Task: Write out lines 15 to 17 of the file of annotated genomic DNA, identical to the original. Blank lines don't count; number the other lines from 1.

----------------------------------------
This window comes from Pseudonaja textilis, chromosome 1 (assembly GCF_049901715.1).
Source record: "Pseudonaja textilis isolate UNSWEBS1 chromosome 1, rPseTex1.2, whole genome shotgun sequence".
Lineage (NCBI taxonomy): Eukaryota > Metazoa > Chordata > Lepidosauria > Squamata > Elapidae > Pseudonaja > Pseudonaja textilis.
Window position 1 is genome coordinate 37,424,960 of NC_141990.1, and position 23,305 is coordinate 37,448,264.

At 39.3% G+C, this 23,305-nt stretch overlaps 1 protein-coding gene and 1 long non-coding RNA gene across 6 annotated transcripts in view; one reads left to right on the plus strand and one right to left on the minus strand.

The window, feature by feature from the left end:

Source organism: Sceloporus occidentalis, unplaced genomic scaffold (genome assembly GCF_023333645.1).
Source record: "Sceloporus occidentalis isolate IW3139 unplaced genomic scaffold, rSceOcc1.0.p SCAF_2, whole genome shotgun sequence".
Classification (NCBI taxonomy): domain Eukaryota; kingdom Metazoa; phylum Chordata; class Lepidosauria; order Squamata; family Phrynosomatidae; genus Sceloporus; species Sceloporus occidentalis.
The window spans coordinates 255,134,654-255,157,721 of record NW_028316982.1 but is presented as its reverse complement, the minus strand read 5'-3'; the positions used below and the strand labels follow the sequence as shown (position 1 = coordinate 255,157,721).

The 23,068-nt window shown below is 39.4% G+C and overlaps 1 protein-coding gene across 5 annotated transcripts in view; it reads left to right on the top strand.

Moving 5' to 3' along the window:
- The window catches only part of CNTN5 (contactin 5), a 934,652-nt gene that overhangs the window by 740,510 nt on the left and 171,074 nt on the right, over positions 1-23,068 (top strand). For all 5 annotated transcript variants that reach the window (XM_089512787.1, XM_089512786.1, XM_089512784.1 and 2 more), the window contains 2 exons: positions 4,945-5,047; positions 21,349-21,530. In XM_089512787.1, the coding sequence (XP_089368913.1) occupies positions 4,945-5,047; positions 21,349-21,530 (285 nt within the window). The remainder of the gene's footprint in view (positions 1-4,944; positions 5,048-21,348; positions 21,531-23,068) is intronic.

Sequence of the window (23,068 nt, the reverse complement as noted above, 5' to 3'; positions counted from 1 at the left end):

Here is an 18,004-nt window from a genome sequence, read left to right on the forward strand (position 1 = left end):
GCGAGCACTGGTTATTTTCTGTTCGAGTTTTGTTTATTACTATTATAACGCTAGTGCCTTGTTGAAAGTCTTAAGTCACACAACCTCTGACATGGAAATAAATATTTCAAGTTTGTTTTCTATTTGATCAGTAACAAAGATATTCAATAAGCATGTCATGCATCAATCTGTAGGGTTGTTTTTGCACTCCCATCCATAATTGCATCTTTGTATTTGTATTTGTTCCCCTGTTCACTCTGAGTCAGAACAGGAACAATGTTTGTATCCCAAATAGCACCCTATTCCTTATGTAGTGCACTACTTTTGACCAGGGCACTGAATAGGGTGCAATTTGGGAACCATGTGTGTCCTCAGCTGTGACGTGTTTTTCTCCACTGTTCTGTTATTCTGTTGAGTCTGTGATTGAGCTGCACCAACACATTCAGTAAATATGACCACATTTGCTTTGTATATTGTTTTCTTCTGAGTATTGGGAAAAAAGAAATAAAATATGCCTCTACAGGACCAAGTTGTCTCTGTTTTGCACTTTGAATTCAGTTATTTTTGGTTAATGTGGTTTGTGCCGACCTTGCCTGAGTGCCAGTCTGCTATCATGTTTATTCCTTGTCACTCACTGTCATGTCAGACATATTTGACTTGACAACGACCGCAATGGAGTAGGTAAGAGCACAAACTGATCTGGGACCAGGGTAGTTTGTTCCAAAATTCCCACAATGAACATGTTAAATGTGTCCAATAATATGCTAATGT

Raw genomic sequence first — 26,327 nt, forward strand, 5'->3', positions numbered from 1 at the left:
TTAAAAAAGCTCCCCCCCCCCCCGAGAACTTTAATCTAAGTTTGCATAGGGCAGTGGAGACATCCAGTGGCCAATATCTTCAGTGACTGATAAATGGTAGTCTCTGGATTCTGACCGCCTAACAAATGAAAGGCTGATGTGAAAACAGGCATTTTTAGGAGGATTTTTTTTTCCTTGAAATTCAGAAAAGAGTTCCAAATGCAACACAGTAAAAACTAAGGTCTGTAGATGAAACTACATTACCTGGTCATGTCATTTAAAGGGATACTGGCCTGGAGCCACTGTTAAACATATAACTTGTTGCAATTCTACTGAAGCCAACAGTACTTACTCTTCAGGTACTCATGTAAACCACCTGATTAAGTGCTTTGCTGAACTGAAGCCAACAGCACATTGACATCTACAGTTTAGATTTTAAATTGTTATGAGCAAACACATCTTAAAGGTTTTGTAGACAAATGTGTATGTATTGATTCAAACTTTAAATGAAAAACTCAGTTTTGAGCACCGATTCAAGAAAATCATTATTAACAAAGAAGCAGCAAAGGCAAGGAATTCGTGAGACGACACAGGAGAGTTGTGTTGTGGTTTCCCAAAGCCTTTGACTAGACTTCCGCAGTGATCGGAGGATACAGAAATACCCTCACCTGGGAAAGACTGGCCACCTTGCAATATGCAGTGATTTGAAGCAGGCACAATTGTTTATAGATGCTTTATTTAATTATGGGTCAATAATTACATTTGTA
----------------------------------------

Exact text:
Here is an 18,004-nt window from a genome sequence, read left to right on the forward strand (position 1 = left end):
GCGAGCACTGGTTATTTTCTGTTCGAGTTTTGTTTATTACTATTATAACGCTAGTGCCTTGTTGAAAGTCTTAAGTCACACAACCTCTGACATGGAAATAAATATTTCAAGTTTGTTTTCTATTTGATCAGTAACAAAGATATTCAATAAGCATGTCATGCATCAATCTGTAGGGTTGTTTTTGCACTCCCATCCATAATTGCATCTTTGTATTTGTATTTGTTCCCCTGTTCACTCTGAGTCAGAACAGGAACAATGTTTGTATCCCAAATAGCACCCTATTCCTTATGTAGTGCACTACTTTTGACCAGGGCACTGAATAGGGTGCAATTTGGGAACCATGTGTGTCCTCAGCTGTGACGTGTTTTTCTCCACTGTTCTGTTATTCTGTTGAGTCTGTGATTGAGCTGCACCAACACATTCAGTAAATATGACCACATTTGCTTTGTATATTGTTTTCTTCTGAGTATTGGGAAAAAAGAAATAAAATATGCCTCTACAGGACCAAGTTGTCTCTGTTTTGCACTTTGAATTCAGTTATTTTTGGTTAATGTGGTTTGTGCCGACCTTGCCTGAGTGCCAGTCTGCTATCATGTTTATTCCTTGTCACTCACTGTCATGTCAGACATATTTGACTTGACAACGACCGCAATGGAGTAGGTAAGAGCACAAACTGATCTGGGACCAGGGTAGTTTGTTCCAAAATTCCCACAATGAACATGTTAAATGTGTCCAATAATATGCTAATGT

Raw genomic sequence first — 26,327 nt, forward strand, 5'->3', positions numbered from 1 at the left: